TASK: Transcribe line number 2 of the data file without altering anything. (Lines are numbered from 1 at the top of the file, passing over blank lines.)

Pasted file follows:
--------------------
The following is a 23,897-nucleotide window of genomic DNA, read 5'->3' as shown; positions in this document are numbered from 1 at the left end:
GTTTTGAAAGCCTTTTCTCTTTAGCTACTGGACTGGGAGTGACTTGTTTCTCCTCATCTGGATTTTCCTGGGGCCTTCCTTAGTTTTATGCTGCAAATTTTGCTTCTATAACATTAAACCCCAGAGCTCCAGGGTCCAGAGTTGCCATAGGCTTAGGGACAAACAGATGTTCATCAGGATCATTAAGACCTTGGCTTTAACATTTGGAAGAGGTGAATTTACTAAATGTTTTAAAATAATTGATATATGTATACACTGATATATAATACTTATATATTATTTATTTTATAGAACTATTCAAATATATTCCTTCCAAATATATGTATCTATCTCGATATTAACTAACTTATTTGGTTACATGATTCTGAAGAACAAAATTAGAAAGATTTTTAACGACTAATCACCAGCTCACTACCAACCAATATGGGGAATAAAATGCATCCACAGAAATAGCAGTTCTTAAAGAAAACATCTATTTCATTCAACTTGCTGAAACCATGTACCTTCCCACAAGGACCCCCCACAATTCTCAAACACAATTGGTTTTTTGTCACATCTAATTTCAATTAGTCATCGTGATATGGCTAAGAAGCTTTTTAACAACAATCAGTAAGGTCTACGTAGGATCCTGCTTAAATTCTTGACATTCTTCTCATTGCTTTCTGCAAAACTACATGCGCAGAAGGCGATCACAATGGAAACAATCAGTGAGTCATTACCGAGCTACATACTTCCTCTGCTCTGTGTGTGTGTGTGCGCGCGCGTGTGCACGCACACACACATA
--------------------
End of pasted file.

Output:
GTTTTGAAAGCCTTTTCTCTTTAGCTACTGGACTGGGAGTGACTTGTTTCTCCTCATCTGGATTTTCCTGGGGCCTTCCTTAGTTTTATGCTGCAAATTTTGCTTCTATAACATTAAACCCCAGAGCTCCAGGGTCCAGAGTTGCCATAGGCTTAGGGACAAACAGATGTTCATCAGGATCATTAAGACCTTGGCTTTAACATTTGGAAGAGGTGAATTTACTAAATGTTTTAAAATAATTGATATATGTATACACTGATATATAATACTTATATATTATTTATTTTATAGAACTATTCAAATATATTCCTTCCAAATATATGTATCTATCTCGATATTAACTAACTTATTTGGTTACATGATTCTGAAGAACAAAATTAGAAAGATTTTTAACGACTAATCACCAGCTCACTACCAACCAATATGGGGAATAAAATGCATCCACAGAAATAGCAGTTCTTAAAGAAAACATCTATTTCATTCAACTTGCTGAAACCATGTACCTTCCCACAAGGACCCCCCACAATTCTCAAACACAATTGGTTTTTTGTCACATCTAATTTCAATTAGTCATCGTGATATGGCTAAGAAGCTTTTTAACAACAATCAGTAAGGTCTACGTAGGATCCTGCTTAAATTCTTGACATTCTTCTCATTGCTTTCTGCAAAACTACATGCGCAGAAGGCGATCACAATGGAAACAATCAGTGAGTCATTACCGAGCTACATACTTCCTCTGCTCTGTGTGTGTGTGTGCGCGCGCGTGTGCACGCACACACACATA